But Ibsen changed all that with a concentration on the bourgeoise, starting in the period of his ‘social plays’. His work during this time is some of his best and most famous. They include, The Pillars of Society (1877) Ghosts (1881) and An Enemy of the People (1882) and, of course, A Doll’s House (1879).

In these plays, Ibsen’s themes were very close to reality (a little too close for most), detailed and often controversial. They often provided a bare account of morality in nineteenth century middle-class life.  In A Doll’s House, the idea of a woman’s place in a man’s world is famously explored.

Ibsen head

A controversial play

A Doll’s House is a play about a nineteenth-century woman called Nora, a wife and a mother, in Norway some time around 1879. She has a level of expectation imposed upon her by the society in which she lives.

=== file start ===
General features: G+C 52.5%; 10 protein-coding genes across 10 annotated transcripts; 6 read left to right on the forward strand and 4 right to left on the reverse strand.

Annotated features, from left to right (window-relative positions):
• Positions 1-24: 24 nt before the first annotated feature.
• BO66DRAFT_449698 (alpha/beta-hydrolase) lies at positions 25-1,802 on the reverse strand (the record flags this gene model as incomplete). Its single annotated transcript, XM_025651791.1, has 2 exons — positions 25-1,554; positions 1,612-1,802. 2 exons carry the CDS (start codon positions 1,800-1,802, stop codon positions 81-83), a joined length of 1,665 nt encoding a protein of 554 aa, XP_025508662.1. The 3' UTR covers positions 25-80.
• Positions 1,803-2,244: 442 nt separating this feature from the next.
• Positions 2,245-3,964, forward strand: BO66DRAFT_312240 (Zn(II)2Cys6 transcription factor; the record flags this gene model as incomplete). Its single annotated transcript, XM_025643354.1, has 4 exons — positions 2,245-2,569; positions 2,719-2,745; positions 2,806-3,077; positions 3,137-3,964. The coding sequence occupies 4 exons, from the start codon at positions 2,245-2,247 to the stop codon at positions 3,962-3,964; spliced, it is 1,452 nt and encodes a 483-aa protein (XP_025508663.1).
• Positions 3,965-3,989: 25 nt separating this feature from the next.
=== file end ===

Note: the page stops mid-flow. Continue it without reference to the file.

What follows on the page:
But Nora is not just a portrayal of one woman fitting into a ‘role’ in a man’s world but just one example of many middle-class women throughout Europe at that time.

Ibsen uses ground-breaking themes and ideas in A Doll's House, most of which connect to female emancipation and the role—or fate—of many nineteenth-century women. When the play was first published, it was so radical and so far ahead of  its time that the backlash and controversy was almost inevitable.

Read more: Gender Equality in Norway

For example, the storm that surrounded the play’s premiere at the Royal Theatre in Copenhagen, Denmark on 21 December 1879, was explosive. And yet, Ibsen denied that his intention was to write A Doll’s House as a feminist play.